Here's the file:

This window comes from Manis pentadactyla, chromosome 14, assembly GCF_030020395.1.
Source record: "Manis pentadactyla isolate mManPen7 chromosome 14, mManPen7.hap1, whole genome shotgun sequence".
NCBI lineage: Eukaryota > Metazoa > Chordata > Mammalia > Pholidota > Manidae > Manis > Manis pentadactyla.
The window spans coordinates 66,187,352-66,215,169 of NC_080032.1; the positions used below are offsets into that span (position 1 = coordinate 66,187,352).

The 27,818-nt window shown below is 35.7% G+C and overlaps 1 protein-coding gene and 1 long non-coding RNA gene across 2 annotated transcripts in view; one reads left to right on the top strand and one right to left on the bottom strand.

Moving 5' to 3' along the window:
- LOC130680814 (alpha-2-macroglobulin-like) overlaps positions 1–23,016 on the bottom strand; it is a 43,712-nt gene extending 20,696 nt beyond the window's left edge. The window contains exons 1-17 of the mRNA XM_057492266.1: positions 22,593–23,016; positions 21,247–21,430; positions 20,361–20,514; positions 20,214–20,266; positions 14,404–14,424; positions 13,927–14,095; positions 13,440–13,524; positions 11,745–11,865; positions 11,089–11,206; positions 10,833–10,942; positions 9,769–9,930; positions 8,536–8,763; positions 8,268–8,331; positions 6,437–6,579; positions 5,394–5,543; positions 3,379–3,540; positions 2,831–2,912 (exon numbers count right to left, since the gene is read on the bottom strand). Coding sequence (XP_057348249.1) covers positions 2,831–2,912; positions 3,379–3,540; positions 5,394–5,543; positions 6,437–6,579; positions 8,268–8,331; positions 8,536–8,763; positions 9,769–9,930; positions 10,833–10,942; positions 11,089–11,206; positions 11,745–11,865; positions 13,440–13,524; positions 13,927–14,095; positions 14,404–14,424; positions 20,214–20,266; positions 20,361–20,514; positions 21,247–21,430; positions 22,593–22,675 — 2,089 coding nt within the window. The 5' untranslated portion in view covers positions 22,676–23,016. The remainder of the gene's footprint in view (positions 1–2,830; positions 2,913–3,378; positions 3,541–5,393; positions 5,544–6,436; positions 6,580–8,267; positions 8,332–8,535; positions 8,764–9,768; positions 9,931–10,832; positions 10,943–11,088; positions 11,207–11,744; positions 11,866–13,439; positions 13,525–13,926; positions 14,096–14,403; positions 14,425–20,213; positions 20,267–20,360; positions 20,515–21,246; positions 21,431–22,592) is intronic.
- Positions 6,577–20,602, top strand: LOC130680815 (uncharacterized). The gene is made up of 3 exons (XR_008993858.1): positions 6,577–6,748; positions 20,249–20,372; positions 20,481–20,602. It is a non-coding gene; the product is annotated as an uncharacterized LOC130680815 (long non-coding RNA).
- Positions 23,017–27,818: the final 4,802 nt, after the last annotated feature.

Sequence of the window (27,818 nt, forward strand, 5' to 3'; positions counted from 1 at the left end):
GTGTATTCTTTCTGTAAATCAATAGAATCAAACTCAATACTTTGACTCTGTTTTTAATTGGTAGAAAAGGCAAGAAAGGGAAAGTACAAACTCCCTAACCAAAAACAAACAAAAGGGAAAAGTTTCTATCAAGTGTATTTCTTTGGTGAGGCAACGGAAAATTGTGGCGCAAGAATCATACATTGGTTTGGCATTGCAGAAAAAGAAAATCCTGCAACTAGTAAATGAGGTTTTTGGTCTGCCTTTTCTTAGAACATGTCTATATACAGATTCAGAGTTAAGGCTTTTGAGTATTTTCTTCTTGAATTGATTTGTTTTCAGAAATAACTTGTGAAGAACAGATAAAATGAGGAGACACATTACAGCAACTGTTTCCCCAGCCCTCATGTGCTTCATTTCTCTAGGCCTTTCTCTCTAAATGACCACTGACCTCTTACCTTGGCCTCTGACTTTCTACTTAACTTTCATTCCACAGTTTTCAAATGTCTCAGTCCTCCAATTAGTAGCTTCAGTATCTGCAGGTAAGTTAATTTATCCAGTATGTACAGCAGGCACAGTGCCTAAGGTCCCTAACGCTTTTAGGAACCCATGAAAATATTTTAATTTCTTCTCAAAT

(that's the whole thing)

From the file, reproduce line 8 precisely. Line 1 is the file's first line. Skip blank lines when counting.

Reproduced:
- Positions 6,577–20,602, top strand: LOC130680815 (uncharacterized). The gene is made up of 3 exons (XR_008993858.1): positions 6,577–6,748; positions 20,249–20,372; positions 20,481–20,602. It is a non-coding gene; the product is annotated as an uncharacterized LOC130680815 (long non-coding RNA).